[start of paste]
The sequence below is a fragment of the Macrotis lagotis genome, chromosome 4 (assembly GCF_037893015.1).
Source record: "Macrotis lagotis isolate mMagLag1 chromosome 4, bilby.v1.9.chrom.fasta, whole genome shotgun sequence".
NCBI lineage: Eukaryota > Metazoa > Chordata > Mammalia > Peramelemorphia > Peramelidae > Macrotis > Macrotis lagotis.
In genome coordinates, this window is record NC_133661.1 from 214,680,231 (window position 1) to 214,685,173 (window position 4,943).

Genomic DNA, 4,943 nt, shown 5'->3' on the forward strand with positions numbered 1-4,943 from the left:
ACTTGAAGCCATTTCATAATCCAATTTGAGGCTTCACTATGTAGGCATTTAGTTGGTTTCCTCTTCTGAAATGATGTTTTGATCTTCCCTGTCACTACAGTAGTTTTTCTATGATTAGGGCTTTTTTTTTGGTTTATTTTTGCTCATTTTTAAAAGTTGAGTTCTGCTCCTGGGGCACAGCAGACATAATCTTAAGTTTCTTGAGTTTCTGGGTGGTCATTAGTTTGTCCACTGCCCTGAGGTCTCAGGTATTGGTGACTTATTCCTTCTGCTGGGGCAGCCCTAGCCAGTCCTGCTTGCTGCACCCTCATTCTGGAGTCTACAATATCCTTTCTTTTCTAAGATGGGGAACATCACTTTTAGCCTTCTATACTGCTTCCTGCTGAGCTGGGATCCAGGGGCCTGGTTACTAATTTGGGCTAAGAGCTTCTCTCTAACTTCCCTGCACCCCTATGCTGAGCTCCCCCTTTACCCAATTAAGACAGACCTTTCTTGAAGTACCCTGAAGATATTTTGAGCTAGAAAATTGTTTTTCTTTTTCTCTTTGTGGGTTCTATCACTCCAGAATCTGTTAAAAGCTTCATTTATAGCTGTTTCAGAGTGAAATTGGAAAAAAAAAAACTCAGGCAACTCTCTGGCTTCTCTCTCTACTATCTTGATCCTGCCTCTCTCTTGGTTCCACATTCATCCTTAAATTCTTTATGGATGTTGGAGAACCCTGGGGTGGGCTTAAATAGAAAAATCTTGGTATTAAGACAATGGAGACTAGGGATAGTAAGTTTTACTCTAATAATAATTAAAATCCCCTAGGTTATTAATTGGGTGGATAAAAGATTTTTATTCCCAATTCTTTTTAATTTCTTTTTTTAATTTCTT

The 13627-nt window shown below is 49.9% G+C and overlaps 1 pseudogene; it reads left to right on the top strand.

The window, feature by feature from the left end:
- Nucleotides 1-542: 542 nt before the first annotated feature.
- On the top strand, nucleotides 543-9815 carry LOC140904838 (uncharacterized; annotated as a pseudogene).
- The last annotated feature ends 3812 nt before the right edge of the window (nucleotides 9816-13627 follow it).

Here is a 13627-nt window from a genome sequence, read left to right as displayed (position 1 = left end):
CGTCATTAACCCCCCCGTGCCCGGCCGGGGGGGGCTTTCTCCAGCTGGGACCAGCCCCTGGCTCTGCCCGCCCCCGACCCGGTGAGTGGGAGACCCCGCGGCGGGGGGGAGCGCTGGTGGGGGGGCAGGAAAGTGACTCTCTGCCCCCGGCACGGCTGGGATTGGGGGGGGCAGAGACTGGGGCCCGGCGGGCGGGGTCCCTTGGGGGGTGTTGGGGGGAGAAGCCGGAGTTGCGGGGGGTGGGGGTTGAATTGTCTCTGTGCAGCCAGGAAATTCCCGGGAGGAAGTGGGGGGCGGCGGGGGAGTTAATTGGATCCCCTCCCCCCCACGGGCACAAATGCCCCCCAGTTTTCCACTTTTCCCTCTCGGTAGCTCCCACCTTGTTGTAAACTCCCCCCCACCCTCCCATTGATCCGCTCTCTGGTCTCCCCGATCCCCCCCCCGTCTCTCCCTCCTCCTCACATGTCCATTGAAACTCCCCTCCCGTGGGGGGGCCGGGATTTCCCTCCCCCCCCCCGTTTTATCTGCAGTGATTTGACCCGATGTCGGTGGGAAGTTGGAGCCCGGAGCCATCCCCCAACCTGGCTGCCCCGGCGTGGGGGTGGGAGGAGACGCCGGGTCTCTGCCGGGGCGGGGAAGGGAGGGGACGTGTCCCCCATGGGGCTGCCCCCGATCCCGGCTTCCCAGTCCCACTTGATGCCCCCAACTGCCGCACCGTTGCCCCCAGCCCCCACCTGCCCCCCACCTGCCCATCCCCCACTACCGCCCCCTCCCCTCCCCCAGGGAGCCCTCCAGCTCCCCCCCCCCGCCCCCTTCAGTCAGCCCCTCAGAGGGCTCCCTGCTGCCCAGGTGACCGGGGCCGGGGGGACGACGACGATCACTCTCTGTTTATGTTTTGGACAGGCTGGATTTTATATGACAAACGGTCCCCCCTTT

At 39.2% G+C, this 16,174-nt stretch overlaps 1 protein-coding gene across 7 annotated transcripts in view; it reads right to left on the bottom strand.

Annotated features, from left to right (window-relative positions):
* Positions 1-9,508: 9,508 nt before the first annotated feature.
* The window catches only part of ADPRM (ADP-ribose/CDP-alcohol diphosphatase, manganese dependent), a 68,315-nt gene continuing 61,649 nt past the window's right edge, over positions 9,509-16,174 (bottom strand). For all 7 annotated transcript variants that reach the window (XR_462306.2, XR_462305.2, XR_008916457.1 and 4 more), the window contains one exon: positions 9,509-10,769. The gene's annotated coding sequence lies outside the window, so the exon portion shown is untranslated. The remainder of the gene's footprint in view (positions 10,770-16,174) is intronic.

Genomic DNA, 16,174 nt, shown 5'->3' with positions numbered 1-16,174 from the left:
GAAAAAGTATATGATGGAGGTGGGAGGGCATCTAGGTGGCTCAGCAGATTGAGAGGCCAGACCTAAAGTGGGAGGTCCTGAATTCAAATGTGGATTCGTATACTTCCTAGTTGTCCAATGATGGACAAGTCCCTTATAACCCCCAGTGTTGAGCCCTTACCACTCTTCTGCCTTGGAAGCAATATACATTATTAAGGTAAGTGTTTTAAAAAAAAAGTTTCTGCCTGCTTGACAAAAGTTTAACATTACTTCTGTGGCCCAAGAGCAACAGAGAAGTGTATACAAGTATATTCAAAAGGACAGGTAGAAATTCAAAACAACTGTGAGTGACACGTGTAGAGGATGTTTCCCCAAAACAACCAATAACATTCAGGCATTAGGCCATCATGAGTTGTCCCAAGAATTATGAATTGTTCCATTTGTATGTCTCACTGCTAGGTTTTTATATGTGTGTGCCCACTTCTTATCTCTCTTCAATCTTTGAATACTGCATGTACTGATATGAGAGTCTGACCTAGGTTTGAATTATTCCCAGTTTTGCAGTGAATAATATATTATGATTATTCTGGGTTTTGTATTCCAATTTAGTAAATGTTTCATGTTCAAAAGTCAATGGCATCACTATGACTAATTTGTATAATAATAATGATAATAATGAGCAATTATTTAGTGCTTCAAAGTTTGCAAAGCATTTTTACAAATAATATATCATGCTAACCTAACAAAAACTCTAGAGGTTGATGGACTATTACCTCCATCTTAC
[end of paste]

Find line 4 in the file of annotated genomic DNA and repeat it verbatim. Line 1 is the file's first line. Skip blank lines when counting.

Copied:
In genome coordinates, this window is record NC_133661.1 from 214,680,231 (window position 1) to 214,685,173 (window position 4,943).